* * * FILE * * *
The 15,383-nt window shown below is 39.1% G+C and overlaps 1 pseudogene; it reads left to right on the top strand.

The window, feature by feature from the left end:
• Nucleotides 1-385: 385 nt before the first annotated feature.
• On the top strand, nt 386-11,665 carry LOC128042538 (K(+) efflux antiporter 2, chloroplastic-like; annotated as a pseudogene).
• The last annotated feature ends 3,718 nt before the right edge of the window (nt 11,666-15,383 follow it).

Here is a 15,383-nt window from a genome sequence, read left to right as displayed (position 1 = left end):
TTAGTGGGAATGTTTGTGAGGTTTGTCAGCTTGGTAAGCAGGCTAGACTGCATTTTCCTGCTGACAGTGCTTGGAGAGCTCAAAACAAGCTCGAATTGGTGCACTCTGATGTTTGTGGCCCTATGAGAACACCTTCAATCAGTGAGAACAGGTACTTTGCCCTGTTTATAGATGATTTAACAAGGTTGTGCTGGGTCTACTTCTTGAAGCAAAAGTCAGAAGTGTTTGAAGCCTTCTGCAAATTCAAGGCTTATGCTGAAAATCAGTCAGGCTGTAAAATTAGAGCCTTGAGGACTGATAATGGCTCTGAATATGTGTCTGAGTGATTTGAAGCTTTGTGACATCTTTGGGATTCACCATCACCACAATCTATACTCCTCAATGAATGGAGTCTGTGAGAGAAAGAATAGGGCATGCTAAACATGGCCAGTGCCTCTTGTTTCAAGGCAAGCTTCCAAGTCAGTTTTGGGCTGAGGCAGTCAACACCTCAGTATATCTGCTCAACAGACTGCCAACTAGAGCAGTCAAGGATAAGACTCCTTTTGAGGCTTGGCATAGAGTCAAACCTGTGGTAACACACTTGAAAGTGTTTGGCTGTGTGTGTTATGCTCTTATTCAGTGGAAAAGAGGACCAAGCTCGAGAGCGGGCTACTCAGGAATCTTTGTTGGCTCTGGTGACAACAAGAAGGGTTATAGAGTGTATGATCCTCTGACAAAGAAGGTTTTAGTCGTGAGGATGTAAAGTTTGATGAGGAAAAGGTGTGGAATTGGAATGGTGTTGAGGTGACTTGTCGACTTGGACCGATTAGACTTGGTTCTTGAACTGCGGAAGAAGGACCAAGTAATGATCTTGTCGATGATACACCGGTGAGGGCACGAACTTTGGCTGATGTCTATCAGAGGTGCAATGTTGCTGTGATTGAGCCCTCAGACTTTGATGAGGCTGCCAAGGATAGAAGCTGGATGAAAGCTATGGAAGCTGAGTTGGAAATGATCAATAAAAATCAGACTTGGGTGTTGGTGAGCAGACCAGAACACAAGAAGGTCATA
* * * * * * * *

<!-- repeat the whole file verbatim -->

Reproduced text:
The 15,383-nt window shown below is 39.1% G+C and overlaps 1 pseudogene; it reads left to right on the top strand.

The window, feature by feature from the left end:
• Nucleotides 1-385: 385 nt before the first annotated feature.
• On the top strand, nt 386-11,665 carry LOC128042538 (K(+) efflux antiporter 2, chloroplastic-like; annotated as a pseudogene).
• The last annotated feature ends 3,718 nt before the right edge of the window (nt 11,666-15,383 follow it).

Here is a 15,383-nt window from a genome sequence, read left to right as displayed (position 1 = left end):
TTAGTGGGAATGTTTGTGAGGTTTGTCAGCTTGGTAAGCAGGCTAGACTGCATTTTCCTGCTGACAGTGCTTGGAGAGCTCAAAACAAGCTCGAATTGGTGCACTCTGATGTTTGTGGCCCTATGAGAACACCTTCAATCAGTGAGAACAGGTACTTTGCCCTGTTTATAGATGATTTAACAAGGTTGTGCTGGGTCTACTTCTTGAAGCAAAAGTCAGAAGTGTTTGAAGCCTTCTGCAAATTCAAGGCTTATGCTGAAAATCAGTCAGGCTGTAAAATTAGAGCCTTGAGGACTGATAATGGCTCTGAATATGTGTCTGAGTGATTTGAAGCTTTGTGACATCTTTGGGATTCACCATCACCACAATCTATACTCCTCAATGAATGGAGTCTGTGAGAGAAAGAATAGGGCATGCTAAACATGGCCAGTGCCTCTTGTTTCAAGGCAAGCTTCCAAGTCAGTTTTGGGCTGAGGCAGTCAACACCTCAGTATATCTGCTCAACAGACTGCCAACTAGAGCAGTCAAGGATAAGACTCCTTTTGAGGCTTGGCATAGAGTCAAACCTGTGGTAACACACTTGAAAGTGTTTGGCTGTGTGTGTTATGCTCTTATTCAGTGGAAAAGAGGACCAAGCTCGAGAGCGGGCTACTCAGGAATCTTTGTTGGCTCTGGTGACAACAAGAAGGGTTATAGAGTGTATGATCCTCTGACAAAGAAGGTTTTAGTCGTGAGGATGTAAAGTTTGATGAGGAAAAGGTGTGGAATTGGAATGGTGTTGAGGTGACTTGTCGACTTGGACCGATTAGACTTGGTTCTTGAACTGCGGAAGAAGGACCAAGTAATGATCTTGTCGATGATACACCGGTGAGGGCACGAACTTTGGCTGATGTCTATCAGAGGTGCAATGTTGCTGTGATTGAGCCCTCAGACTTTGATGAGGCTGCCAAGGATAGAAGCTGGATGAAAGCTATGGAAGCTGAGTTGGAAATGATCAATAAAAATCAGACTTGGGTGTTGGTGAGCAGACCAGAACACAAGAAGGTCATA